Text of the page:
Tootie and I had a free place to stay so why not escape for a couple days? My late mother’s house was sitting empty. We could still keep to ourselves and social distance. We brought our own food and drove the four hours from Chapel Hill to Virginia Beach.
I have always had a soft spot for Bruce Springsteen because like me he grew up in a beach town, hanging around the boardwalk. “as the wizards play down on pinball way on the boardwalk way past dark…you know this boardwalk life for me is through. You know you ought to quit this scene too.”
Bruce may have hung around the boardwalk but I did not hear from him sing about bicycles. For me the boardwalk was always about bicycles. My friends and I rode our bicycles up and down that boardwalk. Back and forth. We rode bicycles to our jobs working at various hotels and restaurants. We rode bicycles to the amusement park Seaside Park so we could play skee-ball.
On this recent Coronavirus Sunday morning there were two bicycles sitting in the beach house garage. Tootie and I started at 83rd street to ride down to 1st Street and back.
All the streets north of 40th are zoned residential. Atlantic Avenue heads south and the streets tick off one by one. There is a pleasant side street along Atlantic Avenue that locals call the Feeder Road. For forty blocks it functions beautifully as a path for walking and bicycling.
South of 40th street (the South End) the scenario changes abruptly to hotels and the boardwalk begins. The boardwalk is just its name, it has always been made of concrete. Hotels line the oceanfront for forty blocks.
In my sixty-four years I have witnessed the complete teardown of these hotels twice. The photo below is from the 1940’s. When I was a child in the early 1960’s the older wooden oceanfront cottage hotels had not changed much since this 1940’s postcard.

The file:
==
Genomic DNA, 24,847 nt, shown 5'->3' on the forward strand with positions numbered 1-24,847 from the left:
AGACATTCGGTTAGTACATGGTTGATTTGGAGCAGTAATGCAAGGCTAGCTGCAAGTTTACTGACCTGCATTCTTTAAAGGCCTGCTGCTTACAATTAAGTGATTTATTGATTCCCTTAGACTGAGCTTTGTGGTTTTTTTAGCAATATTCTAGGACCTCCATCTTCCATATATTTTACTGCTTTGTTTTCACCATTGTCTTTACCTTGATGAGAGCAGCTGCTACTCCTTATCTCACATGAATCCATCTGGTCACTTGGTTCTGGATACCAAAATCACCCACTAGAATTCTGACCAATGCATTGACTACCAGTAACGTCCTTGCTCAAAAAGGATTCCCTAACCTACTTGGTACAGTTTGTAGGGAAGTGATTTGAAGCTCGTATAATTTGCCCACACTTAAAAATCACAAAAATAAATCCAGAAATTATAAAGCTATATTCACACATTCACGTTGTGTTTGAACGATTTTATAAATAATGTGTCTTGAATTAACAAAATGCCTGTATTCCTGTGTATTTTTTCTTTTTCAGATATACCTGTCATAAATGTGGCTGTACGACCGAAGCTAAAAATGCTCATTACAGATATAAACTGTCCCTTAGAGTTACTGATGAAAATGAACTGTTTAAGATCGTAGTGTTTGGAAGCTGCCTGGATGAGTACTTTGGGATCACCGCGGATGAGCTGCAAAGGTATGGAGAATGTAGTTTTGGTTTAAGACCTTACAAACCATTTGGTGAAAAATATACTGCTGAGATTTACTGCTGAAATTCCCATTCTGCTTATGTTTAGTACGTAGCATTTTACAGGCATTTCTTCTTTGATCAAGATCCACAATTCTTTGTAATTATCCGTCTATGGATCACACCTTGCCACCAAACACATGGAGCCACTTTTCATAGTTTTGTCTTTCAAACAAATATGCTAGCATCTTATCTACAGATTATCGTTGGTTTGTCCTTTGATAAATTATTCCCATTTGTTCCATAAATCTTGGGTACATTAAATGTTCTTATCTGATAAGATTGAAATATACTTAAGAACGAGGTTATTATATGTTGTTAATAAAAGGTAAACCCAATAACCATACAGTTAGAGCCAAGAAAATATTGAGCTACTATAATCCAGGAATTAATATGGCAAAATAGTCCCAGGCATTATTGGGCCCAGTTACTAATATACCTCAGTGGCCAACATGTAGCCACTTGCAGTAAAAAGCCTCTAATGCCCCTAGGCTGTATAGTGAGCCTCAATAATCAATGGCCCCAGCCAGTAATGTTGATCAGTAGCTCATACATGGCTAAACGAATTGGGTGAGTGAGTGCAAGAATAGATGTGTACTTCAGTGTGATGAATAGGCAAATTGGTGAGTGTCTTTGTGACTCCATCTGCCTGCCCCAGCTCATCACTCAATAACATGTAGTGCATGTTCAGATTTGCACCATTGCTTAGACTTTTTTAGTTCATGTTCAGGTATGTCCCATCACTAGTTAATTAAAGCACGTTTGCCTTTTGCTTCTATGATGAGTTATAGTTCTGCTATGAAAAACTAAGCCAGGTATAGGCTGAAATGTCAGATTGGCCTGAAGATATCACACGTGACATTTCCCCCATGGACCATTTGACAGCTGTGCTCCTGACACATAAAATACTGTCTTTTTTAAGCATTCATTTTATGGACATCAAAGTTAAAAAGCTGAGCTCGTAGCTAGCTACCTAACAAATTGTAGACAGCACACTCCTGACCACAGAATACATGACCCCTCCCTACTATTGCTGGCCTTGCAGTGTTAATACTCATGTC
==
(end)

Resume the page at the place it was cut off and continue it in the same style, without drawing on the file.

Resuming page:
One by one starting in the late 1950’s with exactly one exception every single cottage type oceanfront hotel shown above was torn down and replaced by a motel. The new ones had catchy names like the Gay Vacationer. The old pictures below are taken from the internet.
By the mid 1970’s I had moved away and I only came back to visit family. Over the past forty years almost every one of the Googie Mid-Century Modern architectured 1950-60’s motels have themselves been torn down, one by one, to be replaced by flat higher rising hotels along the oceanfront.
Tootie and I continued bicycling down the boardwalk strip heading south. Back in my day there was not this bike path and the bicycles had to mix with pedestrians on the concrete boardwalk.
The boardwalk ends at 1st Street and Rudee Inlet. Tootie and I turned around and headed back north. Where we live in Chapel Hill and in some parts of Virginia Beach people cautiously keep social distance and wear face masks. Here at the south end on a sunny but chilly Sunday morning people did not seem to care.
We biked back north, this time on the street Atlantic Avenue. In the 1970’s my friend Steve used to work at the Schooner Inn motel.
I had said that every single wooden oceanfront cottage hotel in the South End had been torn down except one. The De Witt Cottage was owned by three elderly sisters when I was a child. They went to our church. One of them used to baby sit for us. Their home has been saved as a museum which sits forlornly between high rises.
This shows Tootie biking north on Atlantic Avenue.
The 1950’s-1970’s Mid-Century Modern motels are now historic structures and in Virginia Beach on the oceanfront only two or three remain, including the Seahawk Motel.
On less expensive non-oceanfront land there are other remaining motels, including the Cutty Sark and the Royal Clipper.
We bicycled back to the beach house. It was almost lunchtime.
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